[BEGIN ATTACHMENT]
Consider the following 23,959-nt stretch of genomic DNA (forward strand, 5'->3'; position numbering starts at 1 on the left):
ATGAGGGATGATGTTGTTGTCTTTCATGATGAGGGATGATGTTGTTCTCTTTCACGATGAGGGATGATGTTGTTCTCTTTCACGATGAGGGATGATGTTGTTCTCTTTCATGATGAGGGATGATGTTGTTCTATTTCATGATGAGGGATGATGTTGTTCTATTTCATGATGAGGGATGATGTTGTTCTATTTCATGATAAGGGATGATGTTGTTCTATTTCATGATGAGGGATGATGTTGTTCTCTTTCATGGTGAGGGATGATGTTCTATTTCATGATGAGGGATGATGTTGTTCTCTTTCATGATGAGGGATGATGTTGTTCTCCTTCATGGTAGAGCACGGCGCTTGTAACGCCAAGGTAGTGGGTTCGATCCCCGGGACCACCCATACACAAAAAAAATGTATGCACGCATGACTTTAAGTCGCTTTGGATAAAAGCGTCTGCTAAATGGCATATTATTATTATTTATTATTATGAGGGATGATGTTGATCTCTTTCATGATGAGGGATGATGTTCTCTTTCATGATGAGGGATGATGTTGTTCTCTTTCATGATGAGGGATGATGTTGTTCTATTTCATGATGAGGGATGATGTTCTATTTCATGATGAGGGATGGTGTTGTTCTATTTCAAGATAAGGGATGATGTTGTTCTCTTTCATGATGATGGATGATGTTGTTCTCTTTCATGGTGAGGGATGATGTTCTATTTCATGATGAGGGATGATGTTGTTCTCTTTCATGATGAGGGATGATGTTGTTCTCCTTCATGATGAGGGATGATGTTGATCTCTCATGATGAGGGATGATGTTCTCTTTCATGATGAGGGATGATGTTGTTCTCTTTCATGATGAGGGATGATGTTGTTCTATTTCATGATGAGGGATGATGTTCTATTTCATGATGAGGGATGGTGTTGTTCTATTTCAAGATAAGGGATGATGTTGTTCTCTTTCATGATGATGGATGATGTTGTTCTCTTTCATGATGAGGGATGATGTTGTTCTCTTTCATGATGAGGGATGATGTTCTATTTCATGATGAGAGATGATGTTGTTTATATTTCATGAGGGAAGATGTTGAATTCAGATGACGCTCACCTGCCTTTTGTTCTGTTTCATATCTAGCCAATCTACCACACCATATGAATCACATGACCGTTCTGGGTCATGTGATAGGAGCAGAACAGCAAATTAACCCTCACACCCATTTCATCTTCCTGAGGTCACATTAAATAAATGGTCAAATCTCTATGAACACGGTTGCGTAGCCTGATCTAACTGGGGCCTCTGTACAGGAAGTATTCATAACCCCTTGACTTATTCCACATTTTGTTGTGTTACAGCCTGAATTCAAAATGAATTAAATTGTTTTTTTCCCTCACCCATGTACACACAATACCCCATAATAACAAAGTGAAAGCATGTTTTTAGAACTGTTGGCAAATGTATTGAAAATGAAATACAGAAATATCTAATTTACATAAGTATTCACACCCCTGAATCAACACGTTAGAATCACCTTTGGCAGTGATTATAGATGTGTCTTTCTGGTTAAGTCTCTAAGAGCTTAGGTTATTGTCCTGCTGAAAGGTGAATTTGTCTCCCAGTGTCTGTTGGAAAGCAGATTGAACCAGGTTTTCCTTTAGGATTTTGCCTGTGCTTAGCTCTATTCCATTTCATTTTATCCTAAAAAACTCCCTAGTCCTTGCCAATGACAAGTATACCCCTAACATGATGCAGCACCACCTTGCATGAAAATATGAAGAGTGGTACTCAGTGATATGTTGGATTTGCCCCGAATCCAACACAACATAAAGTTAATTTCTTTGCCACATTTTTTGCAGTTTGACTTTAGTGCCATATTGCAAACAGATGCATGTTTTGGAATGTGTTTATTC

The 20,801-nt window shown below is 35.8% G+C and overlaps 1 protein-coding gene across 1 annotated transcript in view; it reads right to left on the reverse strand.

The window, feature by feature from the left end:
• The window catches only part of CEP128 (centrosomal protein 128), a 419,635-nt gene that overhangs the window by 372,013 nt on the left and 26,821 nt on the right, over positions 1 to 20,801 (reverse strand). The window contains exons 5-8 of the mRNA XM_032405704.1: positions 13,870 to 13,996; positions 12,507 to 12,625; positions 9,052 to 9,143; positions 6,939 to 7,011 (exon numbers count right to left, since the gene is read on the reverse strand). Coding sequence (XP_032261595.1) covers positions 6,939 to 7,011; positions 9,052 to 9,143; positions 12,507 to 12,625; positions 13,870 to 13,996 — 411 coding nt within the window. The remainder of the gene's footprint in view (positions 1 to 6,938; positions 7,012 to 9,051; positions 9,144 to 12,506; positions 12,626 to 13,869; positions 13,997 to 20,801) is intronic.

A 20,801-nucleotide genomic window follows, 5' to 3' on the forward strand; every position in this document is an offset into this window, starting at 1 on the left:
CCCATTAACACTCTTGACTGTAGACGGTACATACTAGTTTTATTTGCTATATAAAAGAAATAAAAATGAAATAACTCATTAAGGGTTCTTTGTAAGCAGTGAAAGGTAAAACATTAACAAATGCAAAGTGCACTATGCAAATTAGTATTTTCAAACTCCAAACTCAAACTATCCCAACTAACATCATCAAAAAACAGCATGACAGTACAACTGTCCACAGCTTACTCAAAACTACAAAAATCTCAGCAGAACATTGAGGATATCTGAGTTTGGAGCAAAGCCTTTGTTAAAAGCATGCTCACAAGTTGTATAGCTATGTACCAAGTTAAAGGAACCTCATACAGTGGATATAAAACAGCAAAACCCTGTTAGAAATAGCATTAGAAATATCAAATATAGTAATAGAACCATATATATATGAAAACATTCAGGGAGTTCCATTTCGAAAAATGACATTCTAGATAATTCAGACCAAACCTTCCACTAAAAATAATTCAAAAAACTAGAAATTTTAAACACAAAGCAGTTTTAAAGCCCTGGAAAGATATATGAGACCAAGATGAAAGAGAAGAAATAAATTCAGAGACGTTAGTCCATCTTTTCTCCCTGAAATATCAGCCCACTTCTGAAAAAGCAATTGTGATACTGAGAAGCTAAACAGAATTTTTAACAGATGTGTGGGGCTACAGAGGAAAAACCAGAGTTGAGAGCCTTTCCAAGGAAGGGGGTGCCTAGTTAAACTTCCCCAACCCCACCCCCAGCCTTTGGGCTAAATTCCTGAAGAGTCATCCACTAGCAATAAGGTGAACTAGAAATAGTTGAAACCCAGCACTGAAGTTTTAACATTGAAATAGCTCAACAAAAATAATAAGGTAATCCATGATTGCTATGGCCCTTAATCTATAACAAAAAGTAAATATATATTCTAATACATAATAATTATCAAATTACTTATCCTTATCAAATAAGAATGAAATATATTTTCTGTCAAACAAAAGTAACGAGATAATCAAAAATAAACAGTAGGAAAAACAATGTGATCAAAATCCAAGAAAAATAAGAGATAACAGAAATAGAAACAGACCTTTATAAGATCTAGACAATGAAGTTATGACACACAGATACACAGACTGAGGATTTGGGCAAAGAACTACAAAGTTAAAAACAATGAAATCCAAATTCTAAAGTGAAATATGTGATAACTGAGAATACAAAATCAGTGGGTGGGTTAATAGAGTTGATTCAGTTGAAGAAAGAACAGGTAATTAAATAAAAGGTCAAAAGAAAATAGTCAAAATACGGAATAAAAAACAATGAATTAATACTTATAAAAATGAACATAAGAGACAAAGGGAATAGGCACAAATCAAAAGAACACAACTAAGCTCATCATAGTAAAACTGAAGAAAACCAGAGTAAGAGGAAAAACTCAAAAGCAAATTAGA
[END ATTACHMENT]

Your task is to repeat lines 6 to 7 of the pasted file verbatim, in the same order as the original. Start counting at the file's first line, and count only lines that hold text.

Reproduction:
A 20,801-nucleotide genomic window follows, 5' to 3' on the forward strand; every position in this document is an offset into this window, starting at 1 on the left:
CCCATTAACACTCTTGACTGTAGACGGTACATACTAGTTTTATTTGCTATATAAAAGAAATAAAAATGAAATAACTCATTAAGGGTTCTTTGTAAGCAGTGAAAGGTAAAACATTAACAAATGCAAAGTGCACTATGCAAATTAGTATTTTCAAACTCCAAACTCAAACTATCCCAACTAACATCATCAAAAAACAGCATGACAGTACAACTGTCCACAGCTTACTCAAAACTACAAAAATCTCAGCAGAACATTGAGGATATCTGAGTTTGGAGCAAAGCCTTTGTTAAAAGCATGCTCACAAGTTGTATAGCTATGTACCAAGTTAAAGGAACCTCATACAGTGGATATAAAACAGCAAAACCCTGTTAGAAATAGCATTAGAAATATCAAATATAGTAATAGAACCATATATATATGAAAACATTCAGGGAGTTCCATTTCGAAAAATGACATTCTAGATAATTCAGACCAAACCTTCCACTAAAAATAATTCAAAAAACTAGAAATTTTAAACACAAAGCAGTTTTAAAGCCCTGGAAAGATATATGAGACCAAGATGAAAGAGAAGAAATAAATTCAGAGACGTTAGTCCATCTTTTCTCCCTGAAATATCAGCCCACTTCTGAAAAAGCAATTGTGATACTGAGAAGCTAAACAGAATTTTTAACAGATGTGTGGGGCTACAGAGGAAAAACCAGAGTTGAGAGCCTTTCCAAGGAAGGGGGTGCCTAGTTAAACTTCCCCAACCCCACCCCCAGCCTTTGGGCTAAATTCCTGAAGAGTCATCCACTAGCAATAAGGTGAACTAGAAATAGTTGAAACCCAGCACTGAAGTTTTAACATTGAAATAGCTCAACAAAAATAATAAGGTAATCCATGATTGCTATGGCCCTTAATCTATAACAAAAAGTAAATATATATTCTAATACATAATAATTATCAAATTACTTATCCTTATCAAATAAGAATGAAATATATTTTCTGTCAAACAAAAGTAACGAGATAATCAAAAATAAACAGTAGGAAAAACAATGTGATCAAAATCCAAGAAAAATAAGAGATAACAGAAATAGAAACAGACCTTTATAAGATCTAGACAATGAAGTTATGACACACAGATACACAGACTGAGGATTTGGGCAAAGAACTACAAAGTTAAAAACAATGAAATCCAAATTCTAAAGTGAAATATGTGATAACTGAGAATACAAAATCAGTGGGTGGGTTAATAGAGTTGATTCAGTTGAAGAAAGAACAGGTAATTAAATAAAAGGTCAAAAGAAAATAGTCAAAATACGGAATAAAAAACAATGAATTAATACTTATAAAAATGAACATAAGAGACAAAGGGAATAGGCACAAATCAAAAGAACACAACTAAGCTCATCATAGTAAAACTGAAGAAAACCAGAGTAAGAGGAAAAACTCAAAAGCAAATTAGA